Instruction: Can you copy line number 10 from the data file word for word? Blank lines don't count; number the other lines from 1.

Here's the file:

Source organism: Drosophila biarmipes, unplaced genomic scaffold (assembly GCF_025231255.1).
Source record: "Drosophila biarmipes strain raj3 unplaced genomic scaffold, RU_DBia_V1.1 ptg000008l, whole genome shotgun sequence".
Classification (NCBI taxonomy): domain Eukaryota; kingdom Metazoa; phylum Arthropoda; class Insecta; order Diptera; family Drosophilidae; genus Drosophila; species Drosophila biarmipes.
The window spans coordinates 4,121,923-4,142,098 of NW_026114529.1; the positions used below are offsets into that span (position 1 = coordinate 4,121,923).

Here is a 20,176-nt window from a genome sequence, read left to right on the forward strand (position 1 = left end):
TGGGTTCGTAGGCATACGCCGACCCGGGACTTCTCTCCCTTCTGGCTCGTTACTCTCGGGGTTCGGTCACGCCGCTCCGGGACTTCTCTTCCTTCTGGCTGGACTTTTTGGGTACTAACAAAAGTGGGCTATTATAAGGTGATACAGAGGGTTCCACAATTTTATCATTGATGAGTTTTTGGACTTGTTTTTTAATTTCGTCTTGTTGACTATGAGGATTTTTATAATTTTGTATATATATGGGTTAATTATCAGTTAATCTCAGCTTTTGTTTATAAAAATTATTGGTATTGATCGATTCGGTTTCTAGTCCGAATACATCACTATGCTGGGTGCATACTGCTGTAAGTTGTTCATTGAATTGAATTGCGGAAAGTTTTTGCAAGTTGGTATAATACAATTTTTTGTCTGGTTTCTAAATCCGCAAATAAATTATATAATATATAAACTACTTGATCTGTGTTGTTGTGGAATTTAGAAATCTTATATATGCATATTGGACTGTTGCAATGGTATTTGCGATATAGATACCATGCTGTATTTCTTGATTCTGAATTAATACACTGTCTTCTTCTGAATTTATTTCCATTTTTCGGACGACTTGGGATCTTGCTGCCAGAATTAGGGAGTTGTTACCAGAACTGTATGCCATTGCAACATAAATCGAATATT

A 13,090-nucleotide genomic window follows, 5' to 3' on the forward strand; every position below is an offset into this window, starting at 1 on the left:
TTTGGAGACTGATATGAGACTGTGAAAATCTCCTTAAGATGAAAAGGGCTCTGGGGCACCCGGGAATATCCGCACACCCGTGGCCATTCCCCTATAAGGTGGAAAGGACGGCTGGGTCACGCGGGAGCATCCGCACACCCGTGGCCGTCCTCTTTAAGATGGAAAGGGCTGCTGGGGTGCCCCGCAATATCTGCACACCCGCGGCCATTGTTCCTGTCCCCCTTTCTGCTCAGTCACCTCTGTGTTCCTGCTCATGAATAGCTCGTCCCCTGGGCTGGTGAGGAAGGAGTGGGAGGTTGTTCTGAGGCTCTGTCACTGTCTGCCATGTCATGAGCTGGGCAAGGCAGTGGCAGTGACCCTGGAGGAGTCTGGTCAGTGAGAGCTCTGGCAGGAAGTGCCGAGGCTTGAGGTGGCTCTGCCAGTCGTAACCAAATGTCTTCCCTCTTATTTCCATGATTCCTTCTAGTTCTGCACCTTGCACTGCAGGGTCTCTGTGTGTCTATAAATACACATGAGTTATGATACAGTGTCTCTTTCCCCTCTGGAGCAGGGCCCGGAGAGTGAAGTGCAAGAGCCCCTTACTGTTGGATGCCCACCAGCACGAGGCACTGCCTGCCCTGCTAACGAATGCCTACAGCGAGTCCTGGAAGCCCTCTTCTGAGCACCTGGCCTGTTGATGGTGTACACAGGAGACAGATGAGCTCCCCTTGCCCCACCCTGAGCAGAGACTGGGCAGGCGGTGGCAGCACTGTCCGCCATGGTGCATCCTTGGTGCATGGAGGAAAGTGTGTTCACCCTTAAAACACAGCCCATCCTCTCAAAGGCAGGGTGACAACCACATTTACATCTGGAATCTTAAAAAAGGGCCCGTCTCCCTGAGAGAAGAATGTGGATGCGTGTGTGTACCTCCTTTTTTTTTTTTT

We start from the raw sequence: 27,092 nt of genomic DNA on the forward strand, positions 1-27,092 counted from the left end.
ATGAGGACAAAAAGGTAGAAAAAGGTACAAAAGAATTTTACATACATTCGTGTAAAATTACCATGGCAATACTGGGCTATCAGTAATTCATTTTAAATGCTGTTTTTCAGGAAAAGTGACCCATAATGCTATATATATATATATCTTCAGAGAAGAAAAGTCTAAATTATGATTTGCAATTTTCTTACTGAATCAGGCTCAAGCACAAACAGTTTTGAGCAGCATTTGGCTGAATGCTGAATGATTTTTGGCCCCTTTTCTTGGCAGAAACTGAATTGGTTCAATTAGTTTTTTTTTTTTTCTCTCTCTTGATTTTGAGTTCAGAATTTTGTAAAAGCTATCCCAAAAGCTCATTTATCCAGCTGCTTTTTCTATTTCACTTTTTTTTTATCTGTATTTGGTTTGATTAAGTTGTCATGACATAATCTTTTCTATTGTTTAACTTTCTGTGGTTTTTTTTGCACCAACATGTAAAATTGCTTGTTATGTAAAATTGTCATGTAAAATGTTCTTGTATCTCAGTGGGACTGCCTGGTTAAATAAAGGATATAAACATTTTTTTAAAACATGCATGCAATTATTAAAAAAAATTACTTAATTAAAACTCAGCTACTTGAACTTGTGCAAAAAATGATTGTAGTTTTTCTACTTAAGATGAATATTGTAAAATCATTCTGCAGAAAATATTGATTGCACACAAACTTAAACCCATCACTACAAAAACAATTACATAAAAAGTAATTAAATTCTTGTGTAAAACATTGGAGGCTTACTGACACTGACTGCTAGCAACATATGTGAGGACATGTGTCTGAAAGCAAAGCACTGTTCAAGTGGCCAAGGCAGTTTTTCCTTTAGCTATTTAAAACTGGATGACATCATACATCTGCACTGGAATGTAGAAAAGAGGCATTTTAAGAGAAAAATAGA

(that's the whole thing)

ATGAGGACAAAAAGGTAGAAAAAGGTACAAAAGAATTTTACATACATTCGTGTAAAATTACCATGGCAATACTGGGCTATCAGTAATTCATTTTAAATGCTGTTTTTCAGGAAAAGTGACCCATAATGCTATATATATATATATCTTCAGAGAAGAAAAGTCTAAATTATGATTTGCAATTTTCTTACTGAATCAGGCTCAAGCACAAACAGTTTTGAGCAGCATTTGGCTGAATGCTGAATGATTTTTGGCCCCTTTTCTTGGCAGAAACTGAATTGGTTCAATTAGTTTTTTTTTTTTTCTCTCTCTTGATTTTGAGTTCAGAATTTTGTAAAAGCTATCCCAAAAGCTCATTTATCCAGCTGCTTTTTCTATTTCACTTTTTTTTTATCTGTATTTGGTTTGATTAAGTTGTCATGACATAATCTTTTCTATTGTTTAACTTTCTGTGGTTTTTTTTGCACCAACATGTAAAATTGCTTGTTATGTAAAATTGTCATGTAAAATGTTCTTGTATCTCAGTGGGACTGCCTGGTTAAATAAAGGATATAAACATTTTTTTAAAACATGCATGCAATTATTAAAAAAAATTACTTAATTAAAACTCAGCTACTTGAACTTGTGCAAAAAATGATTGTAGTTTTTCTACTTAAGATGAATATTGTAAAATCATTCTGCAGAAAATATTGATTGCACACAAACTTAAACCCATCACTACAAAAACAATTACATAAAAAGTAATTAAATTCTTGTGTAAAACATTGGAGGCTTACTGACACTGACTGCTAGCAACATATGTGAGGACATGTGTCTGAAAGCAAAGCACTGTTCAAGTGGCCAAGGCAGTTTTTCCTTTAGCTATTTAAAACTGGATGACATCATACATCTGCACTGGAATGTAGAAAAGAGGCATTTTAAGAGAAAAATAGA